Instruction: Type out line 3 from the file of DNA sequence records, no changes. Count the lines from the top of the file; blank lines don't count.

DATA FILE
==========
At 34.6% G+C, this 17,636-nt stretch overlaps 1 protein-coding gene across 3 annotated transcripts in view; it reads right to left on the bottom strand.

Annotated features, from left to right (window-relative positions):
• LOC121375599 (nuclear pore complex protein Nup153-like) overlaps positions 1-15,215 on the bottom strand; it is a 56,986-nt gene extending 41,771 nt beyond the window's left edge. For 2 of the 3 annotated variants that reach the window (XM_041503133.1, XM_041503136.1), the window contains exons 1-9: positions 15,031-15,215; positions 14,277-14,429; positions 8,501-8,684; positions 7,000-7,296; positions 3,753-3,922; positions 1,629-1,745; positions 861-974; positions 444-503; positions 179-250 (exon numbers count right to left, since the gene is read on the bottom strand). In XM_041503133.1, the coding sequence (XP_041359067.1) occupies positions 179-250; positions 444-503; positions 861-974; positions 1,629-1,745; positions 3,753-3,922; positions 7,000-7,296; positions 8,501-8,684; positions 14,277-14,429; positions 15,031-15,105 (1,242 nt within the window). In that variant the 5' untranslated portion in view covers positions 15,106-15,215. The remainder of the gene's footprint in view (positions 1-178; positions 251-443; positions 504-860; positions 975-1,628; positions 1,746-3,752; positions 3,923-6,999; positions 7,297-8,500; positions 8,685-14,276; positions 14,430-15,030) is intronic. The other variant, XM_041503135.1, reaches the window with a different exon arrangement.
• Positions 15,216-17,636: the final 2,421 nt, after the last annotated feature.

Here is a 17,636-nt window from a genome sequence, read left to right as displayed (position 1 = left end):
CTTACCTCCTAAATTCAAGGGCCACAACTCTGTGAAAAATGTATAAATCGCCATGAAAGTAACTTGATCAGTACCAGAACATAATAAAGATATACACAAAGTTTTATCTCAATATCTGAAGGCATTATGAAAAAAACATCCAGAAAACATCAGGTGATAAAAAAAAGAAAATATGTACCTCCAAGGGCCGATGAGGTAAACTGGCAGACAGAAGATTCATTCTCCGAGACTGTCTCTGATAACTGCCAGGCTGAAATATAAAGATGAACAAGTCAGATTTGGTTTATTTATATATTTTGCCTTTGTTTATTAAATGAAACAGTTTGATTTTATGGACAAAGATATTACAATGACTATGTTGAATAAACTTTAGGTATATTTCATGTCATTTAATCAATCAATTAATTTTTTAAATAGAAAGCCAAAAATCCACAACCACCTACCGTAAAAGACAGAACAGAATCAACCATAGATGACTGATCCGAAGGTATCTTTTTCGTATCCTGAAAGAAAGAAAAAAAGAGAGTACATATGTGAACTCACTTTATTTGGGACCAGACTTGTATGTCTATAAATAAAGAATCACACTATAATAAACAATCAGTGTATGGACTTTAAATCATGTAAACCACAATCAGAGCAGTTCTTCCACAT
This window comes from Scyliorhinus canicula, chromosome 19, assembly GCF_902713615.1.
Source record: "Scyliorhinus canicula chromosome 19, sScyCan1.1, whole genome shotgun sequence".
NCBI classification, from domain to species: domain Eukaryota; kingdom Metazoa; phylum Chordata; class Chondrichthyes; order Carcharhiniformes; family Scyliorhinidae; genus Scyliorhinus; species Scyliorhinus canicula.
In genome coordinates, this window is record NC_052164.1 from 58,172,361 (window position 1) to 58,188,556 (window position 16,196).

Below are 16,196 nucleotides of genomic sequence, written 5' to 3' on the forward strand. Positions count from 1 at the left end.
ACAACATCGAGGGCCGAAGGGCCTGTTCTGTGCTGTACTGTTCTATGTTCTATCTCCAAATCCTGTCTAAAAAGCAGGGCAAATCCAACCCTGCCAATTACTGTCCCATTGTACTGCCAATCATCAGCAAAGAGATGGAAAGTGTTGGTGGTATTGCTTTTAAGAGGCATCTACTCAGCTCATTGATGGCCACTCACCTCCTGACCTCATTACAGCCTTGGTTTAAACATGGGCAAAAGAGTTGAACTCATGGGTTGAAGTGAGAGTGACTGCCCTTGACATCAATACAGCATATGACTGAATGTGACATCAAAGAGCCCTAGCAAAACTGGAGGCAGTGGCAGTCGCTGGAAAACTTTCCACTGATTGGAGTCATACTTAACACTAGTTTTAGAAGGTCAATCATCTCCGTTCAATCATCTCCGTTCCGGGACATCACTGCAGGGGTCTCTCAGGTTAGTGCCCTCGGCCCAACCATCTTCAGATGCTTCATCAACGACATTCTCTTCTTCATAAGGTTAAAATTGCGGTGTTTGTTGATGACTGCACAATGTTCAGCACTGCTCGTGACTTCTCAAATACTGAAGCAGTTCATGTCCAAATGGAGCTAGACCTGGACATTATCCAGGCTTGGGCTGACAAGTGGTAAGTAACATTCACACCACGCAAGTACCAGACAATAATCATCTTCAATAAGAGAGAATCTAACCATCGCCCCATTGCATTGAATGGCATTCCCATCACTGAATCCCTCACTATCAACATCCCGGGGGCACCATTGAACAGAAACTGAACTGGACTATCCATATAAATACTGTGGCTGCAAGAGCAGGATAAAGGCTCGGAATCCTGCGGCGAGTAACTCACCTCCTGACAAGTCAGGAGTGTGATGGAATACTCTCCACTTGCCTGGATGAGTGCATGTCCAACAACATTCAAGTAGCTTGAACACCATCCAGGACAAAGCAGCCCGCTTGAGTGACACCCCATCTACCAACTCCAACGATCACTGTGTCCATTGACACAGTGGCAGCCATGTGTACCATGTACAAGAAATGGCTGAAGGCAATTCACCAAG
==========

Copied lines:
• LOC121375599 (nuclear pore complex protein Nup153-like) overlaps positions 1-15,215 on the bottom strand; it is a 56,986-nt gene extending 41,771 nt beyond the window's left edge. For 2 of the 3 annotated variants that reach the window (XM_041503133.1, XM_041503136.1), the window contains exons 1-9: positions 15,031-15,215; positions 14,277-14,429; positions 8,501-8,684; positions 7,000-7,296; positions 3,753-3,922; positions 1,629-1,745; positions 861-974; positions 444-503; positions 179-250 (exon numbers count right to left, since the gene is read on the bottom strand). In XM_041503133.1, the coding sequence (XP_041359067.1) occupies positions 179-250; positions 444-503; positions 861-974; positions 1,629-1,745; positions 3,753-3,922; positions 7,000-7,296; positions 8,501-8,684; positions 14,277-14,429; positions 15,031-15,105 (1,242 nt within the window). In that variant the 5' untranslated portion in view covers positions 15,106-15,215. The remainder of the gene's footprint in view (positions 1-178; positions 251-443; positions 504-860; positions 975-1,628; positions 1,746-3,752; positions 3,923-6,999; positions 7,297-8,500; positions 8,685-14,276; positions 14,430-15,030) is intronic. The other variant, XM_041503135.1, reaches the window with a different exon arrangement.